W&N watercolour on Bockingford 300gsm
Coffee has a long history of being blamed for many ills — from the humorous “It will stunt your growth” to the not-so-humorous claim that it causes heart disease and cancer. But recent research indicates that coffee may not be so bad after all. So which is it — good or bad? The best answer may be that, for most people, the health benefits outweigh the risks.
For true coffee connoisseurs, the day doesn’t get started until that first cup of joe. And when the afternoon slump occurs, there’s no better pick-me-up.
The average American downed 416 8-ounce cups of coffee in 2009 (by the World Resources Institute’s estimates), and you might want to know what all that java is doing for you, or to you.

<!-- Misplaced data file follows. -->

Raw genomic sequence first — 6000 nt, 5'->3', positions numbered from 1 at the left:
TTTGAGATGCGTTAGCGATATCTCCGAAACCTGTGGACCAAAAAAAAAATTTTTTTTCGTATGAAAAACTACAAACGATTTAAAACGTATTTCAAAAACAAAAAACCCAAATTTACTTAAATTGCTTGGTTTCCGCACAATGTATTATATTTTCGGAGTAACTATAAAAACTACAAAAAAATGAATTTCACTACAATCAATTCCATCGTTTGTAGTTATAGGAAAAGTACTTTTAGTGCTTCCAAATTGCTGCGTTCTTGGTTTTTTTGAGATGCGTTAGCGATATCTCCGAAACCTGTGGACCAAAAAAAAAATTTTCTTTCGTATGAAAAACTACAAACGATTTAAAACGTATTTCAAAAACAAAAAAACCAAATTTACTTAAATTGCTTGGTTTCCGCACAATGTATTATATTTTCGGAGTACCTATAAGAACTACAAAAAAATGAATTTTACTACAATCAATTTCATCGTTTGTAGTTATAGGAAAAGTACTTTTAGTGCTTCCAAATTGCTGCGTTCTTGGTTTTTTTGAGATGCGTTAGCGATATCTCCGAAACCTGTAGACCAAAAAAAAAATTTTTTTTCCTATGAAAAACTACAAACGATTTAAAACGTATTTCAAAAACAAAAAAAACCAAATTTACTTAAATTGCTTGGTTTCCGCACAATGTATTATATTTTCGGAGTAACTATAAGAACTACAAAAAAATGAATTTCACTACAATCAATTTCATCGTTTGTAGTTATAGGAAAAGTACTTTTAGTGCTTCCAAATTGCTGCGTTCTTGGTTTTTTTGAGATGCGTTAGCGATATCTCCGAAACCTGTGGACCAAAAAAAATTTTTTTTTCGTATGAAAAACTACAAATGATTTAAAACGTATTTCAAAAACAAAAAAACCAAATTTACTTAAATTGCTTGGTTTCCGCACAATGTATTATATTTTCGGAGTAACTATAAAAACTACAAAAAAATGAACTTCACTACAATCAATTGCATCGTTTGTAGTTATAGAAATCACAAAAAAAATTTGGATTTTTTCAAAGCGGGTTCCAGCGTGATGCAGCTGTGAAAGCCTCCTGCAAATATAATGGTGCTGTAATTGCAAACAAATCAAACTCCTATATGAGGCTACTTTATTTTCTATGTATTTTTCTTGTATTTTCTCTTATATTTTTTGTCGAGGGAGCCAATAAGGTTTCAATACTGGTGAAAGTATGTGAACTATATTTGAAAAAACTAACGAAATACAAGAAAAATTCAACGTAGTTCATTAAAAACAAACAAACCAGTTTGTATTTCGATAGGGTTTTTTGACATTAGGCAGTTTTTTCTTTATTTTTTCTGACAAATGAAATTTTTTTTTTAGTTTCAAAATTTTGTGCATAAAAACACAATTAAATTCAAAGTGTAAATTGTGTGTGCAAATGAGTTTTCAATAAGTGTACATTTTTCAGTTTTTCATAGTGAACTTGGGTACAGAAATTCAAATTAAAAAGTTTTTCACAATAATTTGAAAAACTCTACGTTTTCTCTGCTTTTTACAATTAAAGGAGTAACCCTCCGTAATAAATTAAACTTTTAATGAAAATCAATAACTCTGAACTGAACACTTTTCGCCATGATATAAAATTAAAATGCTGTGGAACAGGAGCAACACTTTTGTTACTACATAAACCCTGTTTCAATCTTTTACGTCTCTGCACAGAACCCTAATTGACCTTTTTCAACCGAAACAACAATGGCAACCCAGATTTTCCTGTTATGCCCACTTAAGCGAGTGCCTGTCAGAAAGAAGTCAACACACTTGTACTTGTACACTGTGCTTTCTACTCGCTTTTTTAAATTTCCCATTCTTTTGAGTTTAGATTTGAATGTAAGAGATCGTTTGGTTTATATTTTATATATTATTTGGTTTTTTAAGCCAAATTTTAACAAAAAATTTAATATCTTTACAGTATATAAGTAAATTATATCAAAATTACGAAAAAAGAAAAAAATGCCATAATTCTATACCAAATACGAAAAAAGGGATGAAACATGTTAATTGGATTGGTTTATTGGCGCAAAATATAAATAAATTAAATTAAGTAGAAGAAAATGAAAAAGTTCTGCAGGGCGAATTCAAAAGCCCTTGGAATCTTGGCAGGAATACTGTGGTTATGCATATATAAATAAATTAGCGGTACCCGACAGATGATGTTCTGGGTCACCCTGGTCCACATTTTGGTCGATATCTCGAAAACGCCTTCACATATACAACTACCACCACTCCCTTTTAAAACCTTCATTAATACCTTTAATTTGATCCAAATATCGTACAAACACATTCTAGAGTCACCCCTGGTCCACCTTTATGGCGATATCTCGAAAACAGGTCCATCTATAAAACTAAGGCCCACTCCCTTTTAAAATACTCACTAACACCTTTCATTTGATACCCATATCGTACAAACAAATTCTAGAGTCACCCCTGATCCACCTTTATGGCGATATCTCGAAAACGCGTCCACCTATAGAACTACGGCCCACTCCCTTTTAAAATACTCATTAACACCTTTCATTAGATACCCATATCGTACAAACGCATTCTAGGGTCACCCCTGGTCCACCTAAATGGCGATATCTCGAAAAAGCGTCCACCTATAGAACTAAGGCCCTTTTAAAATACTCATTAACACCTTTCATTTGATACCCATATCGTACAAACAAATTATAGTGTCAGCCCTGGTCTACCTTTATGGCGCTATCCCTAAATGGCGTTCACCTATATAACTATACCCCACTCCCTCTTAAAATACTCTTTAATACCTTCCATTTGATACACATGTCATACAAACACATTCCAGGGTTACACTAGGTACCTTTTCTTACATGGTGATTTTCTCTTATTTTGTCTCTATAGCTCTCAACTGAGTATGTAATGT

- you won’t break your calorie budget on coffee — until you start adding the trimmings!
- after years of hand-wringing, scientists are admitting that coffee poses very little risk for most people, and may make us smarter
- coffee is a rich source of disease-fighting antioxidants
- coffee also contains minerals such as magnesium and chromium, which help the body use the hormone insulin, which controls blood sugar
- There have been studies which has contributed the decreased risk of dementia, Alzheimer’s disease and Parkinson’s disease to coffee drinking
- Coffee may help fight depression
- Numerous studies have suggested that caffeine helps the liver regulate itself
My conclusion is that the health benefits of drinking coffee offer a guilt free experience!